short time Truett handed to the sergeant-at-arms--the same man who had
conducted Cora to the tribunal--a list of the witnesses Cora wished to
summon. These were at once sought by a subcommittee outside. In the
meantime, witnesses for the prosecution were one by one admitted, sworn,
and examined. All ordinary forms of law were closely followed. All
essential facts were separately brought out. It was the historic Cora trial
over again, with one difference--gone were the technical delays. By dusk
Keith, who had been called at three, had all but completed the long tale of
his testimony, had finished recounting, not only what he had seen of the
quarrel and the subsequent shooting, but also a detailed account of the
trial, the adverse influences brought to bear on the prosecution, and his
investigations into the question of "undue influence." No attempt was made
to confine the investigation to the technical trial.
Keith was the last witness for the prosecution. And the witnesses for the
defence, where were they? Of the list submitted by Cora not one could be
found! In hiding, afraid, the perjurers would not appear!
The dusk was falling in earnest now. The corners of the room were in
darkness. Beneath Coleman's desk Bluxome, the secretary, had lighted an oil
lamp the better to see his notes. In the interest of Keith's testimony the
general illumination had not been ordered. Outside the tiny patch of yellow
light the men of Vigilance sat motionless, listening, their shadows dim and
huge against the wall.
The door opened, and Charles Doane, the Grand Marshal of the Vigilantes,
advanced three steps into the room.
"Mr. President," he said clearly, his voice cutting the stillness, "I am
instructed to announce that James King of William is dead."
Thursday noon was set for the funeral of the man who had given his life
that a city might live. In the room where he had made his brave fight
against death he now lay in state. On Wednesday ten thousand people visited
him there. Early Thursday morning his remains were transferred to the
Unitarian Church where, early as it was, a great multitude had gathered to
do him honour. Now through the long morning hours it sat with him silently.
The church was soon filled to over-flowing; the streets in all directions
became crowded with sober-faced men and women. They knew they would be
unable to get into the church, to attend nearer his last communion with his
fellowmen, but they stayed, feeling vaguely that their mere presence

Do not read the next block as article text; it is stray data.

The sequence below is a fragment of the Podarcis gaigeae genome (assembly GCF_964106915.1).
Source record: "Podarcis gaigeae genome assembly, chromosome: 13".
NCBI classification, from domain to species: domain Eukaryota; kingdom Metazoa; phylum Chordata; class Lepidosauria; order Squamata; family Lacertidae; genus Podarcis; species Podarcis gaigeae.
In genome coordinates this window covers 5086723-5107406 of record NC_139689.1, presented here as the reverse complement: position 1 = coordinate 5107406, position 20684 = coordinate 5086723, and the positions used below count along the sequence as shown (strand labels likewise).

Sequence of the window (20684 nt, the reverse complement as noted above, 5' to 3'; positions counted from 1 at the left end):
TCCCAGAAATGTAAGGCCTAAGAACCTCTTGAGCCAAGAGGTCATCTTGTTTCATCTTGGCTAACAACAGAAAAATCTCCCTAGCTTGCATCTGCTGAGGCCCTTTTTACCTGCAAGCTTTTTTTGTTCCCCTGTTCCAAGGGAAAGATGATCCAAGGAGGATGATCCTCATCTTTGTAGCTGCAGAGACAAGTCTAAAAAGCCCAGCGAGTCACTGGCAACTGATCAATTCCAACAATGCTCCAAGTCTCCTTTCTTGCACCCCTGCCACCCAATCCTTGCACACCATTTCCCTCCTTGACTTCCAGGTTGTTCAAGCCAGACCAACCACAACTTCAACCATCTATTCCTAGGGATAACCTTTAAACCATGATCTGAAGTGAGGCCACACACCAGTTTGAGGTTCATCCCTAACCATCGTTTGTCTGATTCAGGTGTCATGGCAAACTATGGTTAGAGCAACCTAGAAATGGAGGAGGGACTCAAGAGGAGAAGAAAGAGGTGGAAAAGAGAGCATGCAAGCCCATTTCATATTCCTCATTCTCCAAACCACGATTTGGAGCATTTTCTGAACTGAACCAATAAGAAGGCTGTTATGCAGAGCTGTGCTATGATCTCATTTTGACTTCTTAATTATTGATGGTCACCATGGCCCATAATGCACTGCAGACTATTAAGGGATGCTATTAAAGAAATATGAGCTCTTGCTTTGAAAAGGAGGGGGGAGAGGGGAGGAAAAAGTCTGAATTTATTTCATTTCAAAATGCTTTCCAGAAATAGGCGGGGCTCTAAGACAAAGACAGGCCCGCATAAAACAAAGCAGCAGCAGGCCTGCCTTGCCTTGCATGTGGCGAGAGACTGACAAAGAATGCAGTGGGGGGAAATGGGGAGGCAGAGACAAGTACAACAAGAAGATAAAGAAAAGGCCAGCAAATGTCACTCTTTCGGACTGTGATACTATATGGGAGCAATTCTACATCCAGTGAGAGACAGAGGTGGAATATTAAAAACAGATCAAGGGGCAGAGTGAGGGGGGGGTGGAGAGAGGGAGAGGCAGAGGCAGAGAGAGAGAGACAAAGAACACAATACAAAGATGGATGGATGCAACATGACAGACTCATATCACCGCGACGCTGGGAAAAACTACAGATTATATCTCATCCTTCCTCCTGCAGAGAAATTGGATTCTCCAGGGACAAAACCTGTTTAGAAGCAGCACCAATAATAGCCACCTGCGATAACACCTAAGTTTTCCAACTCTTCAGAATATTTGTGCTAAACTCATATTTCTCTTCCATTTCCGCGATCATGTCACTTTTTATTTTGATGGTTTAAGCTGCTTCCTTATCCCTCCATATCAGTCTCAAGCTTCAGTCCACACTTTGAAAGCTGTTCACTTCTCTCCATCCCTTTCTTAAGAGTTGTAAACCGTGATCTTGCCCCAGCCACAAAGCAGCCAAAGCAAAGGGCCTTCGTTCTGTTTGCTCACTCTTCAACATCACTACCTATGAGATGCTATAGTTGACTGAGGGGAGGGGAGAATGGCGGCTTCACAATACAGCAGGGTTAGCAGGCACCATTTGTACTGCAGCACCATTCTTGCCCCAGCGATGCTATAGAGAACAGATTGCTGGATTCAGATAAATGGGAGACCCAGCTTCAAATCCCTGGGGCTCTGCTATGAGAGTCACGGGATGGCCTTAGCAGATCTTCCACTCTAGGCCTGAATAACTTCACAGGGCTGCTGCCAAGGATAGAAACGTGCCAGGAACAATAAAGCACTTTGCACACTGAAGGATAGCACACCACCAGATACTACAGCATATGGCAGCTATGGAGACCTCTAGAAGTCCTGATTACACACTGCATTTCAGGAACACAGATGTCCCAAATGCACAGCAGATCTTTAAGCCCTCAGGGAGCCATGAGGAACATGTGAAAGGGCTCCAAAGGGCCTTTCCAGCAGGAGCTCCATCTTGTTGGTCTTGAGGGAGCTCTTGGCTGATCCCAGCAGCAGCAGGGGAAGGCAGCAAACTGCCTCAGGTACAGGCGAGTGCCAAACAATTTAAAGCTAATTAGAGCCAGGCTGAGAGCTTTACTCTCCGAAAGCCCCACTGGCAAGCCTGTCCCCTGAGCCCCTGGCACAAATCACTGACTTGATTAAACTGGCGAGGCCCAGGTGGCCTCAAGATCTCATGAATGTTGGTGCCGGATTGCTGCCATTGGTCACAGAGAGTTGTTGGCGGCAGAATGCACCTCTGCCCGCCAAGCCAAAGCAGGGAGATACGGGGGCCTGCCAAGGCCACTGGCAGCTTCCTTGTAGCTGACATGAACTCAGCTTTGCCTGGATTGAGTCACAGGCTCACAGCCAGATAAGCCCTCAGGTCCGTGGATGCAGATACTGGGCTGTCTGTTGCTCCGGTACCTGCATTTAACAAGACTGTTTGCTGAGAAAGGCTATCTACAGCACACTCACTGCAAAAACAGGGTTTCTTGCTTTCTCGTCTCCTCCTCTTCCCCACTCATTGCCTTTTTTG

helped--as, indeed, perhaps it did. Marching bodies from every guild or
society in the city stood in rank after rank, extending down the street as
far as the eye could reach. Hundreds of horsemen, carriages, foot marchers,
quietly, orderly, were already getting into line. They, too, were excluded
from the funeral ceremonies by lack of room; they, too, waited to do honour
to the cortege. This procession was over two miles in length. Each man wore
a band of crepe around his left arm. The time set for the funeral ceremony
was yet hours distant.
It seemed that all the city must be there. But those who, hurrying to the
scene, had occasion to pass near the Vigilante headquarters found the
vacant square guarded on all sides by a triple line of armed men. The side
streets, also, were filled with them. They stood in exact alignment, rigid,
bayonets fixed, their eyes straight ahead. Three thousand of them were
there. Hour after hour they stood, untiring, staring at the building, which
gave no sign; just as the other multitude, only a few squares away, stood
hour after hour, patiently waiting in the bright sun.
At quarter before one the upper windows of the headquarters building were
thrown open, and small platforms, extending about three feet, were thrust
from two of them. An instant later two heavy beams were shoved out from the
flat roof directly over the platforms. From the ends of the beams dangled
nooses of rope. A dead wait ensued. Across the silence could be heard
faintly from the open windows of the distant church the chords of an organ,
the rise and fall of a hymn, then the measured cadence of oration. The
funeral services had begun.
As though this were a signal, the blinds that had partly closed the window
openings were swung back, and Charles Cora was conducted to the end of one
of the little platforms. His face was covered with a white handkerchief,
and his arms and legs were bound with cords. The attendant adjusted the
noose, then left him. An instant later Casey appeared. He had petitioned
not to be blindfolded, so his face was bare. Cora stood bolt upright,
motionless as a stone. Casey's nerve had left him; his face was pale and
his eyes bloodshot. As the attendant placed the noose, the murderer's eyes